So positioning projects which achieve these business goals is probably where we need to do our investing. When we installed a high performance computing cluster costing several millions for one of our business units we were able to reduce the production time by 30 percent. To me such an investment is justified,” tells Iyer. It is this kind of specification CIOs are looking today to make their business decisions.

At present his prime focus has been bringing all the processes on a single ERP platform across all business verticals so as to increase the organization’s efficiency. “We are continuing the journey in what we call Functional Transformation that is helping the company save tremendously. If one looks at all the support functions in Honeywell, we have cut down our costs by half but at the same time improved efficiencies,” says Iyer. Also being a multi-billion dollar company that services several industries, it is important that it work on a common platform and hence it has set up the initiatives like HOS and the ERP systems it deployed have been huge enablers.

What excites Iyer when he looks at product development is the whole approach of how to invent, innovate create products, develop a flawless product launch and then manufacture and bring in productivity, that is an area ripe for IT and automation opportunities. “We have done a lot of work in that segment and we dabble in there. Once we start tapping opportunities to improve Product Lifecycle we will have a goldmine of opportunities to make the most of. In the area of customer relationship management, we are dabbling few other businesses, we are looking at launching an initiative to bring CRM globally just like our ERP system," he explains. These are two areas Iyer feels the need to explore.

A believer in teamwork, Iyer follows an easy to approach relationship with his team. His mantra to keep his team and himself motivated was something that he learned from his chairman — "Yesterday’s news wraps today’s fish". Iyer constantly tells his team that what they did yesterday was good but today is a new day so it is important to get a jumpstart. Fad-free management with sense of humor and direct approach is hisstyle of leadership.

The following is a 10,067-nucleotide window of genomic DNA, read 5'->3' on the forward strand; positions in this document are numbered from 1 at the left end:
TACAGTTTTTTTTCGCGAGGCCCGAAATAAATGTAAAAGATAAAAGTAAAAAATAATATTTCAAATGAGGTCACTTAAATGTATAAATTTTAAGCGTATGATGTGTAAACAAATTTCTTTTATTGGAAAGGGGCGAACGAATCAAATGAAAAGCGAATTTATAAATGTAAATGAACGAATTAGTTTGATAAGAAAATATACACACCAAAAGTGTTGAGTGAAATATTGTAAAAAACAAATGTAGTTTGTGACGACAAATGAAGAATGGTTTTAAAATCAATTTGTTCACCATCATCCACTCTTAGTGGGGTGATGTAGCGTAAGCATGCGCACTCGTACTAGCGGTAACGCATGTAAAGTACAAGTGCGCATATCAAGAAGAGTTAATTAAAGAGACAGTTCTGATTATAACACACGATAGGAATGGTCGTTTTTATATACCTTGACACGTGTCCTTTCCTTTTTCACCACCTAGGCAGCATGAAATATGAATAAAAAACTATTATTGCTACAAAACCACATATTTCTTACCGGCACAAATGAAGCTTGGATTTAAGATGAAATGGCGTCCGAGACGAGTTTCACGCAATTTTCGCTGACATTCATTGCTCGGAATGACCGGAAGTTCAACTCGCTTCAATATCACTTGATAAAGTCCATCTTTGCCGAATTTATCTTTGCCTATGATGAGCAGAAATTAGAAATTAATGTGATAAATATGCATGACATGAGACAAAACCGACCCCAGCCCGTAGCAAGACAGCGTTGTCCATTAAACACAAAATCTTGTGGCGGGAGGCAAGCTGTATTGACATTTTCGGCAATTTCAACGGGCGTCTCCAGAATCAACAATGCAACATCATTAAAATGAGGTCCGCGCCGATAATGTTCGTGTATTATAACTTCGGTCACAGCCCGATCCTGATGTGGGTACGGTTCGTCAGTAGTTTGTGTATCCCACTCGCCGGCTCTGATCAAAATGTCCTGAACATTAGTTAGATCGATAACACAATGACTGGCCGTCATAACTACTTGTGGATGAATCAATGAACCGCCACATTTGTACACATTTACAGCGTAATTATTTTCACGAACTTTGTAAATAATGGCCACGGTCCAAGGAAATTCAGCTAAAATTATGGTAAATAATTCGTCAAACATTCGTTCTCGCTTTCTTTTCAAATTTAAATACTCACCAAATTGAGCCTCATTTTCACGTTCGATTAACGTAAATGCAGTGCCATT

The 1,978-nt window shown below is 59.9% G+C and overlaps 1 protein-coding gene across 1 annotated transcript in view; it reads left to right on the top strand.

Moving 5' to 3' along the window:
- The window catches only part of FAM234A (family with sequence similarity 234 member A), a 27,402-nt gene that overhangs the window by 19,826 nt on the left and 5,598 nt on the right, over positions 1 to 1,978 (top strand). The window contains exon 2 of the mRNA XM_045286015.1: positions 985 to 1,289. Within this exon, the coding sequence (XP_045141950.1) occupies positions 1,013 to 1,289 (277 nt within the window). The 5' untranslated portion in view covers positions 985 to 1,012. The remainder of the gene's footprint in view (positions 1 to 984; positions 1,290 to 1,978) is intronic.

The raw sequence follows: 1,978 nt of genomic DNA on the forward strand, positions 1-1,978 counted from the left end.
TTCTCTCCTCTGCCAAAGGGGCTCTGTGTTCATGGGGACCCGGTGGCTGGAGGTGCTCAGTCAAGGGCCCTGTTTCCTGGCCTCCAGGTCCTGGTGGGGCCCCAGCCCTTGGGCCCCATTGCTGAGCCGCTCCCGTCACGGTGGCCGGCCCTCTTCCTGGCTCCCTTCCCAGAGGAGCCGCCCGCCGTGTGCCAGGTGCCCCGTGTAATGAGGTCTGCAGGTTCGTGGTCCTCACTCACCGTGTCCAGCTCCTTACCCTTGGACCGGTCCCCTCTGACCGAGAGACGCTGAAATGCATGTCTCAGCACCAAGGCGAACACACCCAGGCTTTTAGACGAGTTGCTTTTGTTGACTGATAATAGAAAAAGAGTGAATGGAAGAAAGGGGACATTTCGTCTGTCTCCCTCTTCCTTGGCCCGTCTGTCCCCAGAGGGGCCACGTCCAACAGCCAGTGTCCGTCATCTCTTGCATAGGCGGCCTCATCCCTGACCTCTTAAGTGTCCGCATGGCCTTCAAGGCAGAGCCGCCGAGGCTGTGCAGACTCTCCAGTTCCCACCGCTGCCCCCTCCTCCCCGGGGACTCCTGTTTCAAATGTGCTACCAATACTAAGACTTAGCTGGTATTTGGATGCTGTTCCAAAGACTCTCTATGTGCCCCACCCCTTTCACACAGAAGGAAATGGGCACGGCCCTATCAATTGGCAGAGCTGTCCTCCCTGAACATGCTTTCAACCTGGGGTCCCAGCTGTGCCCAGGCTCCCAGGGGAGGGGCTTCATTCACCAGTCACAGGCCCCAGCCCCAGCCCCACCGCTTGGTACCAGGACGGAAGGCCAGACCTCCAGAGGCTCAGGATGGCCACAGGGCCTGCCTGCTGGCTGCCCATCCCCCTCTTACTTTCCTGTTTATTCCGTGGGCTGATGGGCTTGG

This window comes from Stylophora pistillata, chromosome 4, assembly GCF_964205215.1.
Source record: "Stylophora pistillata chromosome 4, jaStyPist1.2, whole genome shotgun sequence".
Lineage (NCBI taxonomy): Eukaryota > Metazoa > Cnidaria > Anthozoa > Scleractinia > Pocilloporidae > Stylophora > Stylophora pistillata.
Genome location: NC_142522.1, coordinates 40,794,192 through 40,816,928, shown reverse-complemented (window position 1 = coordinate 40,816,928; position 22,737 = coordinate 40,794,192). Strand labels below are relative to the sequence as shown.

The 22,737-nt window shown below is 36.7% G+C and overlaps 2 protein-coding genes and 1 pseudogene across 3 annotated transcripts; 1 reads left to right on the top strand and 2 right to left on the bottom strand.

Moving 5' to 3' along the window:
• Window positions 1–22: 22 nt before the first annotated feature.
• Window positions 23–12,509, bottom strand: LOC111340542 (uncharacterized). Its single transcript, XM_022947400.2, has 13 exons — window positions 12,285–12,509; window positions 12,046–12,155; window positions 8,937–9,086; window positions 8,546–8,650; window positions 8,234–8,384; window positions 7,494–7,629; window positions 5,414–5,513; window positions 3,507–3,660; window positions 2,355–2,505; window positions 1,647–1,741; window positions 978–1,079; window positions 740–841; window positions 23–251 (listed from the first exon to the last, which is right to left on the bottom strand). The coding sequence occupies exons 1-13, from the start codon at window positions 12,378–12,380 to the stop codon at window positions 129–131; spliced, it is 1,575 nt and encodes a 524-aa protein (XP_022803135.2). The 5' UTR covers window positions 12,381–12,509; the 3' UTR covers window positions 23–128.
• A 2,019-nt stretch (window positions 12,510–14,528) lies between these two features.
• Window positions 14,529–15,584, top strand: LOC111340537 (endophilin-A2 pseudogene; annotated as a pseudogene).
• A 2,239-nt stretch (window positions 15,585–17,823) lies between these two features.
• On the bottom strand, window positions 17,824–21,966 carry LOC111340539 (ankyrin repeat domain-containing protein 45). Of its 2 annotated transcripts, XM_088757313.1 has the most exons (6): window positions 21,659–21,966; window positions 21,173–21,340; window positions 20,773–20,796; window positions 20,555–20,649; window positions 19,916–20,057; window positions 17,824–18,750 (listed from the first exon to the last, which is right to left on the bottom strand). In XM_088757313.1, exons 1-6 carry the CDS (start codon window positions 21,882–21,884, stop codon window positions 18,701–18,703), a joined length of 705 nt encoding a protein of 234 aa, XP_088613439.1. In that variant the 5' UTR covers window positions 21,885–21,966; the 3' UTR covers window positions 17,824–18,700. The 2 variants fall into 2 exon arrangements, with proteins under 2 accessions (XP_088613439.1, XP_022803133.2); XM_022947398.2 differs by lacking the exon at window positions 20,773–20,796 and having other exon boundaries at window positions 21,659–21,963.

He attributes his successful management skills to playing Cricket in school days. "This taught me the importance of strategy and teamwork." Also he believes that his days in college have had a large impact in shaping his career. "For my graduation, I could not get into any of the top colleges and the one which I attended was a public college and very rough. But it taught me a lot of street smarts. I believe that if one wants to survive in this competitive world he would need many other skills than just good education and intellectual superiority. You need to know to tackle people of all kinds and this requires street smarts else you will get hurt," he says.

From his wide cross industry experience, that includes leadership positions in GlaxoSmithKline Beecham, Johnson & Johnson, CTS, Honeywell in Asia Pacific and more, he has many thoughts that he wants to share with entrepreneurs. According to him, startups need to look at Cloud Computing very seriously as he thinks it will enable software developers very well. Also another area to focus is continuing globalization with help of cloud computing. One need not have data centers in specific regions rather all the outsourcing and monitoring can be done from remote locations via Cloud. He also advises them to jumpstart at mobile technology especially in emerging region India and China where this is more pervasive. They ought to target the enterprises and consumers with mobile apps and other related technologies. For Iyer these are what will form the next frontier.

Twitter
Share on LinkedIn
facebook

Previous Magazine Editions